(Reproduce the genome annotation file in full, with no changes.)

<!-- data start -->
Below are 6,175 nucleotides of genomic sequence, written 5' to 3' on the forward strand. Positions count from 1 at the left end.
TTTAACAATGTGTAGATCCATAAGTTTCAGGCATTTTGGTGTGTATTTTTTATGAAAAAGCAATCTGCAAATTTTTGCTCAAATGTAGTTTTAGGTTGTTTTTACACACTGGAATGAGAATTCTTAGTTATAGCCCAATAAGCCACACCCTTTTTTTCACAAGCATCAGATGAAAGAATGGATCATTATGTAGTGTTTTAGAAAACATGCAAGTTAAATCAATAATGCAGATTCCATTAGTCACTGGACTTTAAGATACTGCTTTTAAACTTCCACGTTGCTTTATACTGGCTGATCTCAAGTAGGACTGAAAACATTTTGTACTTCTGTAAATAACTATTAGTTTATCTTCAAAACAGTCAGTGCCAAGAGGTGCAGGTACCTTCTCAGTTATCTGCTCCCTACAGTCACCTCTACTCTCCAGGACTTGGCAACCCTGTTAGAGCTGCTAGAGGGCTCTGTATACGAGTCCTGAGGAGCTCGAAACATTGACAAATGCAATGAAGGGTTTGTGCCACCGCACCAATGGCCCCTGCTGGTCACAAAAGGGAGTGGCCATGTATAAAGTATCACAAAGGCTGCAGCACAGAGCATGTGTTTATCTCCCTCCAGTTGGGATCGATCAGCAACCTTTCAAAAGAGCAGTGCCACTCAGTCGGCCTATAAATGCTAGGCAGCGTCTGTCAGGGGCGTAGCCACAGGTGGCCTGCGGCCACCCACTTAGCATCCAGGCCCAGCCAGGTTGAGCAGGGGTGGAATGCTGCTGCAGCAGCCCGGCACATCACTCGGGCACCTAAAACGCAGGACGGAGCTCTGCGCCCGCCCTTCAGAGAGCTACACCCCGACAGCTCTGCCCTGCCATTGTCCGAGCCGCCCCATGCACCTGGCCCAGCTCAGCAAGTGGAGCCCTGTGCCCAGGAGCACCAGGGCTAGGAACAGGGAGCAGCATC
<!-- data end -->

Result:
Below are 6,175 nucleotides of genomic sequence, written 5' to 3' on the forward strand. Positions count from 1 at the left end.
TTTAACAATGTGTAGATCCATAAGTTTCAGGCATTTTGGTGTGTATTTTTTATGAAAAAGCAATCTGCAAATTTTTGCTCAAATGTAGTTTTAGGTTGTTTTTACACACTGGAATGAGAATTCTTAGTTATAGCCCAATAAGCCACACCCTTTTTTTCACAAGCATCAGATGAAAGAATGGATCATTATGTAGTGTTTTAGAAAACATGCAAGTTAAATCAATAATGCAGATTCCATTAGTCACTGGACTTTAAGATACTGCTTTTAAACTTCCACGTTGCTTTATACTGGCTGATCTCAAGTAGGACTGAAAACATTTTGTACTTCTGTAAATAACTATTAGTTTATCTTCAAAACAGTCAGTGCCAAGAGGTGCAGGTACCTTCTCAGTTATCTGCTCCCTACAGTCACCTCTACTCTCCAGGACTTGGCAACCCTGTTAGAGCTGCTAGAGGGCTCTGTATACGAGTCCTGAGGAGCTCGAAACATTGACAAATGCAATGAAGGGTTTGTGCCACCGCACCAATGGCCCCTGCTGGTCACAAAAGGGAGTGGCCATGTATAAAGTATCACAAAGGCTGCAGCACAGAGCATGTGTTTATCTCCCTCCAGTTGGGATCGATCAGCAACCTTTCAAAAGAGCAGTGCCACTCAGTCGGCCTATAAATGCTAGGCAGCGTCTGTCAGGGGCGTAGCCACAGGTGGCCTGCGGCCACCCACTTAGCATCCAGGCCCAGCCAGGTTGAGCAGGGGTGGAATGCTGCTGCAGCAGCCCGGCACATCACTCGGGCACCTAAAACGCAGGACGGAGCTCTGCGCCCGCCCTTCAGAGAGCTACACCCCGACAGCTCTGCCCTGCCATTGTCCGAGCCGCCCCATGCACCTGGCCCAGCTCAGCAAGTGGAGCCCTGTGCCCAGGAGCACCAGGGCTAGGAACAGGGAGCAGCATC